At the individual level I am suggesting that Mr Rudd's very expertise in foreign policy is a danger in that he is now in a new role and has to change. To use a business analogy, it is a bit like a McKinsey consultant with considerable technical expertise taking over a firm. Some are able to make the transition, others not.

I think that the Japanese imbroglio was simply un-necessary and showed a lack of sensitivity, a failure in process. At one level, a failure in manners. This holds regardless of the size of the country.

But Japan remains very important to Australia. It is, I think, still the second largest economy in the world and Australia's largest trading partner. The tensions between it and China can affect us. So in all this, Japan has the capacity to bite us quite hard.

This links to my next point, what I see as sometimes Australian arrogance and insensitivity. I have argued this one before. While I think that Australia is a middle power, I will discuss this in a moment, we also remain a relatively small player, especially in population terms. So a bit of humility is not a bad things.

By most standards, Australia is presently a middle power. We are, I think, somewhere around the sixth largest economy in the Asia-Pacific.

The US, Japan and China dominate in dollar terms. Then, with a biggish gap, comes Canada. Then, after another biggish gap comes Korea, India and Australia. There is then a very big gap to Taiwan.

So in economic terms, we are clearly a middle power in an Asian context, a very big power in our most immediate region. In force projection terms, our wealth and education and technical base mean that our armed forces, while small in absolute numbers, give us considerable military muscle.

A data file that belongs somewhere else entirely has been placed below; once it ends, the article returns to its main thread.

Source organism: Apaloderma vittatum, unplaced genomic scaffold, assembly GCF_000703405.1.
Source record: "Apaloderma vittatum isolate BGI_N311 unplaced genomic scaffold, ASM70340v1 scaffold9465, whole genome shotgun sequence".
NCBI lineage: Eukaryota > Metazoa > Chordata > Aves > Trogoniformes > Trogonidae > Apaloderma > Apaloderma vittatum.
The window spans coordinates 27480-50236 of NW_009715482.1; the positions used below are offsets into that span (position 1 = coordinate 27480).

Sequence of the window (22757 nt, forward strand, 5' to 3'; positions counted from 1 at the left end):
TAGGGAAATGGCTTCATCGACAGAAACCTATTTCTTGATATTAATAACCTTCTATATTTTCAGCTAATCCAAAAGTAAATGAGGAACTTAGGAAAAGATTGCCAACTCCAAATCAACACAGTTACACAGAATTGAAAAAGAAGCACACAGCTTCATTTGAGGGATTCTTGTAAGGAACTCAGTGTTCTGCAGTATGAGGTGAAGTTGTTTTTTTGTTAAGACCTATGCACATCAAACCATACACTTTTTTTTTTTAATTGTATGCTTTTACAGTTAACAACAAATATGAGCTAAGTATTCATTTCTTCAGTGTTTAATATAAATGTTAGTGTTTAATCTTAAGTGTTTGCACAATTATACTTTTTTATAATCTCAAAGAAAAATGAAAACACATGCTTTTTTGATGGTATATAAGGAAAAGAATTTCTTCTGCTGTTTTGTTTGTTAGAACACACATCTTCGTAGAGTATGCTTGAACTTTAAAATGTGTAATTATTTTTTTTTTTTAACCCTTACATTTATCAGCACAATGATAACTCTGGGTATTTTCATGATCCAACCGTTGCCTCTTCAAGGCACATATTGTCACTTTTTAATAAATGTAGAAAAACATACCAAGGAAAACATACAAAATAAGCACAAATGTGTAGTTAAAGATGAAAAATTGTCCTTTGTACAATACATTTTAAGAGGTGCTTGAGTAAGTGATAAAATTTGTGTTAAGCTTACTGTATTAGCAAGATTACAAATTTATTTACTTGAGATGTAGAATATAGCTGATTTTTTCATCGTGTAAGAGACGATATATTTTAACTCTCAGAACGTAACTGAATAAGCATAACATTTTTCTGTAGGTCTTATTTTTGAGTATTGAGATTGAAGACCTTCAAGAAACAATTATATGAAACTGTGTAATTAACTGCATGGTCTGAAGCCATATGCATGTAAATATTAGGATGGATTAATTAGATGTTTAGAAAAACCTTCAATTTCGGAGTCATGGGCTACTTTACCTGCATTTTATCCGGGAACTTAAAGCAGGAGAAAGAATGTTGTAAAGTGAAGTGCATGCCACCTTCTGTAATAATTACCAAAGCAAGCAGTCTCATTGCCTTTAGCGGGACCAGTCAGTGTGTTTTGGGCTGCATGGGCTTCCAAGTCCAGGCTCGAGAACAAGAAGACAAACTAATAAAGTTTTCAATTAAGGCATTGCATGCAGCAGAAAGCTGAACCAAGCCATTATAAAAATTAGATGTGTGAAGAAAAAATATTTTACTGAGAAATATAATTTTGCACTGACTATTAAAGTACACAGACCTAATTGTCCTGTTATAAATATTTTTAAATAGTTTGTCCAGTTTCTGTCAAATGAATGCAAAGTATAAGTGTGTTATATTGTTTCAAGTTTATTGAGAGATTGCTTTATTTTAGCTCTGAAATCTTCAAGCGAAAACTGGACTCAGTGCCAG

All this said, my concern with the Government's overall approach, I say Government rather than just Mr Rudd because it is a Government position, with its emphasis on forcing people to recognise our position is that we may be too succesful for our own good.

Here I think that we are in agreement in the context of my last sentence.

Anonymous said...

Jim from kvd (again!)

Numbers and statistics are a curse in any discussion, and I apologise for persisting with this, but I am interested in your thoughts on the following.

I mostly agree with the numerical 'middleness' of Australia:

Population 49th of 207 noted countries; GDP 15th of 200-odd countries; Military spend 15th largest; Greenhouse per capita one of the highest; and so on. (These are mostly World Bank figures)

However, if Australia somehow ceased to exist, then the above measures (as absolute totals) would decrease by:

Population 0.31%; GDP 1.6%; Greenhouse under 3%; Military spend 1.46%

Therefore my gentle (and I hope polite) contention is that reference to our 'middle power' status is difficult to justify.

Your 'big fish in small pond' reference is absolutely correct; my comments are more directed to just what an insignificant puddle that 'small pond' is in overall terms.

Finally, I completely agree with you that a little more humility, and less arrogance would be a good start.

Jim Belshaw said...

KVD, the more you comment the better!

The way you present the numbers shows that we are a middle power at one level, while still being insignificant at another. Both need to be remembered.

Now track forward. Our significance at both levels will decline over the next few years.

Our proportion of global population and income will fall. Our share of military spend, at 15th ranking this is higher than I realised, is likely to decline as well. This one is less clear cut because we could maintain position by spending more of GDP on defence. For obvious reasons, I hope that this won't be necessary.

All of this does reinforce the need to talk softly, while also carrying a big stick if necessary.